Costs of Buying A Home

1. Earnest Money

You will pay earnest money or a good-faith deposit toward the purchase of the property at the time of acceptance of the contract. The amount is usually $500 to $1000 on homes less that $100,000 and 1% of the price on homes above that. This payment will go towards the purchase of the property at closing.

2. Inspection

Although an inspection is optional it is highly recommended that you have one performed on the property. The inspector will check major systems in the home as well as the structure and let you know what problems the house has, if any. You can also get additional inspections including pests, etc. The cost starts at about $300 and goes up depending on the home size.

3. Appraisal

Your lender will require an appraisal and it will likely be your responsibility to cover the cost. The home must appraise for at least the amount you are offering to pay for it. If the property appraises for less, you will have to come up with more money down or renegotiate the contract because the lender will usually only loan up to 80% or 90% of the home value. The appraisal cost averages about $400.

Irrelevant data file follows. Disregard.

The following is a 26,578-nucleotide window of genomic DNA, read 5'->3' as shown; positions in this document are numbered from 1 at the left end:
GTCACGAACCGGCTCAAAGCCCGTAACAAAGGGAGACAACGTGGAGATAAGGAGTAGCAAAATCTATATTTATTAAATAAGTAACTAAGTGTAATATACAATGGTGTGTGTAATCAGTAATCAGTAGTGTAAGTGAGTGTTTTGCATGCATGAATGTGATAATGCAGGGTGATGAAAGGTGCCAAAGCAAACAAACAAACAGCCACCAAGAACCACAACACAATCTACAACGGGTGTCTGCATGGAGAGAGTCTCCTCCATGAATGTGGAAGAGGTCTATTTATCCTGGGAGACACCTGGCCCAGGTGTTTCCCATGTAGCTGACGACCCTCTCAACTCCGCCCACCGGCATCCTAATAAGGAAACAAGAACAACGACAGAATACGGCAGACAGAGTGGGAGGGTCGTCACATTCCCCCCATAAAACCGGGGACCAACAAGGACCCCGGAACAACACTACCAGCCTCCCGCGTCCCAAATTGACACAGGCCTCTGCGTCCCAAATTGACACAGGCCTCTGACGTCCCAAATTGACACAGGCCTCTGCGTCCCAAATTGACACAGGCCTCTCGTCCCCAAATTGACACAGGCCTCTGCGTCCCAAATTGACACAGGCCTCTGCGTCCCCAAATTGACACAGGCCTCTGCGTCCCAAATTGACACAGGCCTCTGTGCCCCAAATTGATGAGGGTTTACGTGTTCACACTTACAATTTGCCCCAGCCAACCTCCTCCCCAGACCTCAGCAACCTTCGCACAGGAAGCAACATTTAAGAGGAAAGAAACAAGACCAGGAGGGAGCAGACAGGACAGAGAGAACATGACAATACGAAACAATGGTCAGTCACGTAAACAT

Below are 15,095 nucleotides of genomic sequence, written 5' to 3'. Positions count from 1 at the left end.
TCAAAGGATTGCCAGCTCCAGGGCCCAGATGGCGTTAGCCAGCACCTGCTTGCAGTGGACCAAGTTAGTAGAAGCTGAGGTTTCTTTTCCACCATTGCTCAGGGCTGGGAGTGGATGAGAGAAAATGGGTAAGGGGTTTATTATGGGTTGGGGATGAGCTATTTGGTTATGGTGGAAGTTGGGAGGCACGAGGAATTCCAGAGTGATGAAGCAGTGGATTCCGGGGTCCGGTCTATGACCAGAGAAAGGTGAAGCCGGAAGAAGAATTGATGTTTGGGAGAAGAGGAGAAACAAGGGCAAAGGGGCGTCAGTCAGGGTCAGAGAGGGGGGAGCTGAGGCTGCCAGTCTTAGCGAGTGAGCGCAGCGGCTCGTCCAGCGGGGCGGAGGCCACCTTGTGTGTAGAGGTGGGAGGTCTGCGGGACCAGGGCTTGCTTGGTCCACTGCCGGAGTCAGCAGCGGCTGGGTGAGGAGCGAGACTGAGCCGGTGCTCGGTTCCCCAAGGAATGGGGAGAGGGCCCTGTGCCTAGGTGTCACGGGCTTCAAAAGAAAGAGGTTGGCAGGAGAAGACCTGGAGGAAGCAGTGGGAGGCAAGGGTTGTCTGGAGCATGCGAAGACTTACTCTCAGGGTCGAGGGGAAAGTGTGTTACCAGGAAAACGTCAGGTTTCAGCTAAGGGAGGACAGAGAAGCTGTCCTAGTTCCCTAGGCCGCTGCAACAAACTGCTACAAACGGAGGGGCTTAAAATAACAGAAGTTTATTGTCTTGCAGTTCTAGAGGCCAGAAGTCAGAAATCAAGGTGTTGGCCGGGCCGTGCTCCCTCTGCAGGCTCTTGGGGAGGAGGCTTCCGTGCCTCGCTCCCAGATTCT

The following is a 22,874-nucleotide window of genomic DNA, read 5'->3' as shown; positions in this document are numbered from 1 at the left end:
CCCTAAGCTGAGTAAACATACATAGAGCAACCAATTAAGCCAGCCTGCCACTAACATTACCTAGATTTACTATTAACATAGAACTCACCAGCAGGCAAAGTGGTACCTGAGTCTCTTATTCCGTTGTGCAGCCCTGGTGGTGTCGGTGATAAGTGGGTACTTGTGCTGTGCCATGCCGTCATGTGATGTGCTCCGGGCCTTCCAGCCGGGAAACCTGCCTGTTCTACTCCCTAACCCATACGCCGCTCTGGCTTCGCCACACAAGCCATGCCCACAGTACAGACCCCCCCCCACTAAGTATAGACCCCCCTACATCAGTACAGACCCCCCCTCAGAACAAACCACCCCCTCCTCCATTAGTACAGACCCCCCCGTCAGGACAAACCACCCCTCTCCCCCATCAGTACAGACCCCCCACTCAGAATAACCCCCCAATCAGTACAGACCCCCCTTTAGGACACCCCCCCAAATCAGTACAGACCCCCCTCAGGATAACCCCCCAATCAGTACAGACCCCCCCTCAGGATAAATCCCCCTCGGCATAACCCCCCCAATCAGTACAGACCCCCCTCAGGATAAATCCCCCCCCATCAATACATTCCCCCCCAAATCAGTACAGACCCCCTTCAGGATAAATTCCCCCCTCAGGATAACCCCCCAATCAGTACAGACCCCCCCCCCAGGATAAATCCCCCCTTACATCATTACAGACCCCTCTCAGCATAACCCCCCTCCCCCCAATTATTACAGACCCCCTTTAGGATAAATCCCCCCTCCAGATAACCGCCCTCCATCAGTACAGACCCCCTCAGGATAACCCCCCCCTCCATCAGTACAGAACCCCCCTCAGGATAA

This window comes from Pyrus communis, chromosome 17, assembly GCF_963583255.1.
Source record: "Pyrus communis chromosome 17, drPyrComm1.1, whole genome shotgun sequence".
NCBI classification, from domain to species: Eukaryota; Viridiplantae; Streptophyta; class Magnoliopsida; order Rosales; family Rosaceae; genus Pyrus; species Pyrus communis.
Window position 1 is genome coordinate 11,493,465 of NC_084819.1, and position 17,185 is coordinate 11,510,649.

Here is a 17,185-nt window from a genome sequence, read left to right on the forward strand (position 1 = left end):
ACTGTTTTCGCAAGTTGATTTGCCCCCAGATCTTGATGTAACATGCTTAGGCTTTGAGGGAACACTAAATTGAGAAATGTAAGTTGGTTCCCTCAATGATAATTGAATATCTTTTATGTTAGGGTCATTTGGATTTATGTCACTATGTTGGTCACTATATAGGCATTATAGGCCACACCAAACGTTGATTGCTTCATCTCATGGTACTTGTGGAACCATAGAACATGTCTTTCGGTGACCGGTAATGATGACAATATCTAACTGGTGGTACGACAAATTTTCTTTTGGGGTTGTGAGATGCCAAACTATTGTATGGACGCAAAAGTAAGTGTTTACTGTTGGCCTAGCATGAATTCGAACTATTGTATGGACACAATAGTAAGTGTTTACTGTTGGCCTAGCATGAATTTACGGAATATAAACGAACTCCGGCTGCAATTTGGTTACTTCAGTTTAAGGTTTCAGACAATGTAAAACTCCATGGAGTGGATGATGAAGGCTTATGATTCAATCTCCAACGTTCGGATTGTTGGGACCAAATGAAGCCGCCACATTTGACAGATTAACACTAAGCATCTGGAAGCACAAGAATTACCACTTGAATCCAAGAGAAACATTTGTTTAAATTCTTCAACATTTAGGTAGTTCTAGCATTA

4. Real Estate Attorney

If you have any question regarding your purchase contract it is advised for you to hire a real estate attorney to review the contract before you close on the property.They can also represent you at the closing.

The costs for an attorney range from $500-$1,500. Before you hire them ask whether they charge a flat fee or per-hour. If it’s per-hour then make sure to get an estimate of the final cost, and be sure to receive a full accounting on your bill.

5. Closing Costs

Closing costs are all the fees you will need to pay in order for the transaction to process and for you to take possession of your new home. These will be paid at closing. The buyer is usually responsible for:

Loan Fees & Down Payment: You will pay any fees associated with the type of home mortgage you will be getting and the down payment (usually 3.5% to 20% of the purchase price).

Escrow Account for Property Insurance & Property Taxes: With a loan, you will most likely need to pay to set up an escrow account. Think of this as a mini savings account that the mortgage company is going to use to pay your property taxes and home owners insurance at the end of the year. You will set it up with 14 days worth of interest for the loan, 2 to 3 months of property taxes, and 14 months of home owner’s insurance.

HOA Transfer Fee: If the property has an HOA association there is a fee to transfer the membership over to you, the new owner. This can be paid by the seller also. You can negotiate for the seller to pay some of these costs for you. An amount is agreed upon and this amount will appear as a credit on the HUD (the settlement sheet which includes a list of buyer and seller costs).

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